The round ligament runs along each side of the uterus from the front to the pelvis. Dr. Premru-Sršen says the body releases a hormone early in pregnancy called relaxin to help stretch out the round ligament as your uterus expands. Still, you might experience pain as that happens. “A sudden movement, movement of the baby, sneezing, or coughing can provoke a tightening of the round ligament. A pregnant [person] feels a sudden tightening of the round ligament as a sharp pain on one or both sides of the uterus,” she says.

While unpleasant, this pain is not a sign of something serious. To avoid sharp pains, don’t stand suddenly or rotate rapidly. If you’re experiencing frequent pain from sudden movements, a belly band might help.

Varicose veins

Some people are genetically predisposed to varicose veins, which means they’ll experience the heavy, achy, burning sensations that accompany their formation following long periods of standing or sitting.

“During pregnancy, hormonal changes, mainly progesterone, and increased pressure in the abdomen, add significantly to the development of varicose veins, mainly on the lower extremities and sometimes on external genitalia,” Dr. Premru-Sršen says. “Constipation during pregnancy and a diet low in fiber and fluids contribute to developing hemorrhoids, which are varicose veins under the rectal lining.”

Obesity and excessive weight gain during pregnancy can lead to varicose veins as well. Dr. Premru-Sršen suggests external compression and non restrictive clothing. Avoid sitting or standing for prolonged periods of time as well.

Real Baby Bumps at 14 Weeks Pregnant

Pregnancy Symptoms Coming up in Week 15

The fun doesn’t stop at week 14. During week 15, you can expect swollen gums, and major indigestion. But there’s good news, too. You’ll likely see a boost in your libido and your appetite.

Commonly Asked Questions About 14 Weeks Pregnant

Is my immune system weakened during pregnancy?

No, it’s not. Dr. Premru-Sršen says this is a myth that comes from the fact that the woman’s body is working to prevent an immune response against the father’s antigens. In some cases, a mother might feel sick as her body adapts to the baby’s presence, but she isn’t more likely to come down with a cold.

Can I exercise at this stage?

If you’re starting to feel more energetic, consider adding exercise to your daily routine. It can reduce pregnancy side effects and symptoms, increase energy, prevent gestational diabetes, improve mood, help you sleep and maybe even make childbirth easier. The best kind of exercise? Whatever you’ll enjoy doing, as long as it doesn’t carry an injury risk.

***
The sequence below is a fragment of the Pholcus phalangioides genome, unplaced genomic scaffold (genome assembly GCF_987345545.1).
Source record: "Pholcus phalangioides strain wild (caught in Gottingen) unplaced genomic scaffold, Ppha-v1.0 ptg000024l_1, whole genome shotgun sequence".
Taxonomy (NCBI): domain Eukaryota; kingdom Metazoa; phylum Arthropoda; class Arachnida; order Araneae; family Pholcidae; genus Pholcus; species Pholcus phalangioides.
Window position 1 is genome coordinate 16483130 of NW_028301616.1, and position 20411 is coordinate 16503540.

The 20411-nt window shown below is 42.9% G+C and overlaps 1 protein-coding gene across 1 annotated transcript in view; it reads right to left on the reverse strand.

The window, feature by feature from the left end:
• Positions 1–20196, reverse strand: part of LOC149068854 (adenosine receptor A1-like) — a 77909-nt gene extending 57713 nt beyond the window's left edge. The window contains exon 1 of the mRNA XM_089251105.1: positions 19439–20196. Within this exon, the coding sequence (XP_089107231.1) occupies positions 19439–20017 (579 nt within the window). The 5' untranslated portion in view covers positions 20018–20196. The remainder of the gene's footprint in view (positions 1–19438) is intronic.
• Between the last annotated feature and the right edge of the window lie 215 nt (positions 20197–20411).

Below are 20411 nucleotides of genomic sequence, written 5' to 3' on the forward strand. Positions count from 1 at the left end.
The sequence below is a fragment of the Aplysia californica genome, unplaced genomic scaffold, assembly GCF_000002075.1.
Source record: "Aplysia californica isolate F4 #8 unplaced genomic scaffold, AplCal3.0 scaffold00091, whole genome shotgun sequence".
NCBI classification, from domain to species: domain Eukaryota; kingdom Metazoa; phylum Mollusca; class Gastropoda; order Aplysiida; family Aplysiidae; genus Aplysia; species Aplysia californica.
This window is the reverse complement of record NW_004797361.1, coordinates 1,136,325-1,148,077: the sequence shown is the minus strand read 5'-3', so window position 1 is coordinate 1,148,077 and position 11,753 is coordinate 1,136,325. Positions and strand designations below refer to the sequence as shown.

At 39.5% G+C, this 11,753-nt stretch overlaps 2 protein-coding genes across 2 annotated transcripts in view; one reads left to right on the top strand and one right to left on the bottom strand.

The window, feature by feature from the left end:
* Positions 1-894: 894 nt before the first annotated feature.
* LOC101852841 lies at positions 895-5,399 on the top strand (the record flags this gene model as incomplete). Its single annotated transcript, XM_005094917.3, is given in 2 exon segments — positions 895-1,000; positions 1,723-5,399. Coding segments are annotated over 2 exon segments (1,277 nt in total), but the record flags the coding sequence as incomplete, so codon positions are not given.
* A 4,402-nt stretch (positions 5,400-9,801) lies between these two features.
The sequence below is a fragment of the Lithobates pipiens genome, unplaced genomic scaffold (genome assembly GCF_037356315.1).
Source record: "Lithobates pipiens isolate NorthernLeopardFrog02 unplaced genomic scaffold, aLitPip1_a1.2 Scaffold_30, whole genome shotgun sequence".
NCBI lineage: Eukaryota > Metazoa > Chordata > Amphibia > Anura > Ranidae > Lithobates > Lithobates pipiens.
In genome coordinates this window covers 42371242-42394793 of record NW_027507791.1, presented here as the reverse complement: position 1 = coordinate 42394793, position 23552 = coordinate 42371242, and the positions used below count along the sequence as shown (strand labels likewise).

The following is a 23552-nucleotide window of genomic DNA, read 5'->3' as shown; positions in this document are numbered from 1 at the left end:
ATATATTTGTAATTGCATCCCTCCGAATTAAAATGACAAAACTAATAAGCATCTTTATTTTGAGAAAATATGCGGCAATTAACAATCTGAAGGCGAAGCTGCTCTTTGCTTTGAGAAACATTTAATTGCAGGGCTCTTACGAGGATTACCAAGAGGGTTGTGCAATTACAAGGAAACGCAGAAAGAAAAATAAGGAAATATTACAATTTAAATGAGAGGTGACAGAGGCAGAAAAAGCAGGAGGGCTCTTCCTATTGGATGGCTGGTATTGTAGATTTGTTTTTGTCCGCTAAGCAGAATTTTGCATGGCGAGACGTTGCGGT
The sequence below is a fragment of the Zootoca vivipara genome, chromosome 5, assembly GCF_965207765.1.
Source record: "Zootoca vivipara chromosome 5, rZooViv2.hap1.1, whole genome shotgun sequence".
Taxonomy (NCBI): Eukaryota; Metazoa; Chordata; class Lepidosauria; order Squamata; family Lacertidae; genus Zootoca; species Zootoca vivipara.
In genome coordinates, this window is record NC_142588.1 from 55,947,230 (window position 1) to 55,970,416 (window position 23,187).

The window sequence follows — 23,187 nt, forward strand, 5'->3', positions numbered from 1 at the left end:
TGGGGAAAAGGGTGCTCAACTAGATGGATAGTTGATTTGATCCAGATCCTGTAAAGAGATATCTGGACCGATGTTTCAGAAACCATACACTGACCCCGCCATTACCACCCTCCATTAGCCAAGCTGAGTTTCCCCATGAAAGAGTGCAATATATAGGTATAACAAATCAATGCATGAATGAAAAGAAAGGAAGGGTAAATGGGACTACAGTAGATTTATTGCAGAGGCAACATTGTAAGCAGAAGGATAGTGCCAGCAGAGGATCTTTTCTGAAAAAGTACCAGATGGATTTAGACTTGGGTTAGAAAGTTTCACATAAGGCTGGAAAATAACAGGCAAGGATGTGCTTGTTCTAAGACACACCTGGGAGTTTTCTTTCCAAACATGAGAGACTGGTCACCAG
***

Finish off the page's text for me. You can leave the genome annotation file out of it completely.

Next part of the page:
What if I’m still feeling sick?

As we mentioned, a small number of people will still experience morning sickness at this phase. If it persists, talk to your doctor. It could be a severe form called hyperemesis gravidarum, which can be treated.

Recommended Products

If you’re feeling good at this stage, you might want to invest in a pair of comfortable shoes so you can get active—with plenty of support, of course. And don’t forget to prioritize self-care!

14 Weeks Pregnant Checklist

  • Make a gym date with a friend.
  • Buy a good pair of sneakers with plenty of arch support to help keep you on the move during the last two trimesters.
  • Start preparing for maternity leave by listing all your work duties, so they can be completed by others while you’re gone.


  • Credit: Prof. Tanja Premru-Sršen, M.D., Ph.D Chief Medical Advisor for Bellabeat
  • Dr. Lauren Demosthenes is an OBGYN and Senior Medical Director with Babyscripts, the leading remote monitoring platform for managing obstetrics.

This information is provided for educational and entertainment purposes only. We do not accept any responsibility for any liability, loss or risk, personal or otherwise, incurred as a consequence, directly or indirectly, from any information or advice contained here. Babylist may earn compensation from affiliate links in this content. Learn more about how we write Babylist content and the Babylist Health Advisory Board.

Babylist Staff

Babylist editors and writers are parents themselves and have years of experience writing and researching, coming from media outlets like Motherly, the SF Chronicle, the New York Times and the Daily Beast, and the fields of early childhood education and publishing. We research and test hundreds of products, survey real Babylist parents and consult reviews in order to recommend the best products and gear for your growing family.

This information is provided for educational and entertainment purposes only. We do not accept any responsibility for any liability, loss or risk, personal or otherwise, incurred as a consequence, directly or indirectly, from any information or advice contained here. Babylist may earn compensation from affiliate links in this content. Learn more about how we write Babylist content and review products, as well as the Babylist Health Advisory Board.